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Once a symbol of Denver, the Windsor Hotel was demolished in 1960. One of the first hotels in the city to offer electricity, the Windsor featured gambling rooms, ornate spaces for banquests, a bathhouse, and a ballroom with what may have been the first floating dance floor in the U.S. Many celebrities and statesmen stayed here, including four presidents and "Calamity Jane."


  • Denver's Windsor Hotel

In 1880 the Windsor Hotel opened on the NE corner of 18th and Larimer as the first true luxury hotel in Denver. City boosters saw the hotel as a symbol of the city's rising prospects with its five-stories and 400 guestrooms. Many local and national figures were entertained here, but like many other luxury downtown hotels of its size, changes in transportation that saw the decline of traffic at downtown rail depots and the rise of interstate hotels reduced the viability of maintaining such a lavish building and the hotel was eventually torn down and replaced with a parking lot in 1960 followed by a modern high-rise office building.

The hotel was constructed with sandstone from Fort Collins and rhyolite from Colorado Springs. The hotel features a grand entrance on Larimer and a “ladies entrance” on 18th. Each entrance had an iron porte-cochere to allow for carriages and it was reportedly the first hotel in Denver to be wired for electricity in latter years. Murals of local celebrities by Herndon Davis adorned the walls and have been preserved and relocated to the Oxford Hotel.

The hotel was centrally located and offered a corridor that ended at shops on Larimer, a car barn on Arapahoe, and and one to a palatial marble bath. The bath had Turkish, Russian, and Roman pools. The hotel also offered a barbershop, hairdresser, and a restaurant supplied by the hotel's own farm and hunters who brought in wild game. However, the hotel was best known for its gambling and gaming rooms and the ease with which one might obtain alcohol during prohibition.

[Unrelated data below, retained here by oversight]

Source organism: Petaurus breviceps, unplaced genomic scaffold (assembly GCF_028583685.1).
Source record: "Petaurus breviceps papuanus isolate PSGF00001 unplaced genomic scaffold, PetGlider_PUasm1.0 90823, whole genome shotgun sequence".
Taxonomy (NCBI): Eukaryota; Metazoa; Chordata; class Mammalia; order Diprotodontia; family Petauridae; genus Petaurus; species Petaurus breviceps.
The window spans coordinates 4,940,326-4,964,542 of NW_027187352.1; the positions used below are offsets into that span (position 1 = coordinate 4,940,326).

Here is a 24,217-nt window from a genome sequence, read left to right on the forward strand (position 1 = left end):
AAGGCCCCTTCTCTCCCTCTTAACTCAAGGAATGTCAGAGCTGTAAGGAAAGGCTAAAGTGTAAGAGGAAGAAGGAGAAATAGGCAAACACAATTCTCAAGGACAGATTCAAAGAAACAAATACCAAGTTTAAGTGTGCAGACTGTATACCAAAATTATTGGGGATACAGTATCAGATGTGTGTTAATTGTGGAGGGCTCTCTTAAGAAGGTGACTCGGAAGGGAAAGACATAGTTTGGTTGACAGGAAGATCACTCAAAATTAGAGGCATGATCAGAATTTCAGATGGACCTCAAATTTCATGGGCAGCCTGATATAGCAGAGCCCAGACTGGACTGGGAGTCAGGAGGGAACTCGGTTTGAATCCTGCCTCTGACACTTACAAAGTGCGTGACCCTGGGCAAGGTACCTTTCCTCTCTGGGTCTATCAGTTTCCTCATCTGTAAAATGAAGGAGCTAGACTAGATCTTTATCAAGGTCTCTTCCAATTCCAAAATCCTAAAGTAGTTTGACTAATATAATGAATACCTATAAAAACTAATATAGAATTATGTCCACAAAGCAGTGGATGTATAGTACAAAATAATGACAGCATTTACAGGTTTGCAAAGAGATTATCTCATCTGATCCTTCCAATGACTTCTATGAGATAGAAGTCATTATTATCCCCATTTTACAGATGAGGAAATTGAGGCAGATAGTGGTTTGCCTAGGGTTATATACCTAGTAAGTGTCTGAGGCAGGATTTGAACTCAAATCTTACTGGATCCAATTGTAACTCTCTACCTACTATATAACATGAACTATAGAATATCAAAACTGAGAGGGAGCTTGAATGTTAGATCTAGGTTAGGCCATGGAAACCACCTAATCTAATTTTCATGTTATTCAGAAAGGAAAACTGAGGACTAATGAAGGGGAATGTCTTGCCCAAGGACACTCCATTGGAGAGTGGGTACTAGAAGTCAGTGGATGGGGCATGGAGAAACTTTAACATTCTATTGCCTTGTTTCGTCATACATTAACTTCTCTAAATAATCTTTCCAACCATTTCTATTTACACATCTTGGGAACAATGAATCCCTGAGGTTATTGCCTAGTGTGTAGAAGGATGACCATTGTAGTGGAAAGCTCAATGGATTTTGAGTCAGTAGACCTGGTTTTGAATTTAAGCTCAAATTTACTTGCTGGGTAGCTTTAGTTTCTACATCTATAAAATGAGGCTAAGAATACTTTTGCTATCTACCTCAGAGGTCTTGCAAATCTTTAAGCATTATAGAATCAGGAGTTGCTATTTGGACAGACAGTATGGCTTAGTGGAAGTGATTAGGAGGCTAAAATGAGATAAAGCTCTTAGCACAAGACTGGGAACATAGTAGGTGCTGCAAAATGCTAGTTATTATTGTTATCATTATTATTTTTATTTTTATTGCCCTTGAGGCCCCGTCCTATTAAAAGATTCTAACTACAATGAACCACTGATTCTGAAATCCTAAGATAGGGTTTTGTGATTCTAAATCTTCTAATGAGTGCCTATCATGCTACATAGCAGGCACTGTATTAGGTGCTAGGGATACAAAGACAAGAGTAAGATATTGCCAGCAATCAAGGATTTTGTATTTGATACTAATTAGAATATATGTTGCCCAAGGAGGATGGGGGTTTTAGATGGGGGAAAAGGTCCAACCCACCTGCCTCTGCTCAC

The Windsor was a center of Denver social life and the hotel of choice for politicians and other famous visitors. A few tall tales continue to circulate such as one story that suggests the bar refused service to “Calamity Jane” after saying she needed to sit down at a table “like a lady" and prompting her to fired a gun in protest. Another story suggests that a prominent socialite once dropped a diamond and platinum necklace down a toilet in the hotel following a marital argument. Among the most famous hotel guests were Sir Henry M. Stanley, Mark Twain, John L. Sullivan, Robert Lewis Stevenson, Marie Dressler, Sarah Burnhart, Lillian Russel, and presidents Grant, Cleveland, Roosevelt and Taft.   

A hotel of this size and opulence naturally found its business model hemmed in by the hard times by the 1930s. A renovation project in the 1940s saw a return of some of the hotel's lusted, but that decade also saw the start of a pattern that would doom many similar downtown hotels: the decline of rail traffic. In 1959, the Garrett Lumber and Wrecking Co acquired the title and held an auction of the hotels fineries. In 1960, the aging building was demolished and replaced with a parking lot.

  1. Searles, Denis M. Larimer Street: What’s Around the Bend on Last Stretch of Denver’s First Center?, Las Angeles Times. April 18th 1993. Accessed June 18th 2020. https://www.latimes.com/archives/la-xpm-1993-04-18-me-24211-story.html.
  2. Windsor Hotel , Denver Public Library. Accessed June 18th 2020. https://digital.denverlibrary.org/digital/collection/p15330coll22/id/76258/.
  3. Fetter, Rosemary. The Windsor Hotel Denver, Soapy Smiths Soap Box. April 2nd 2012. Accessed June 18th 2020. [Link redacted due to site closure and malware]
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Denver Public Library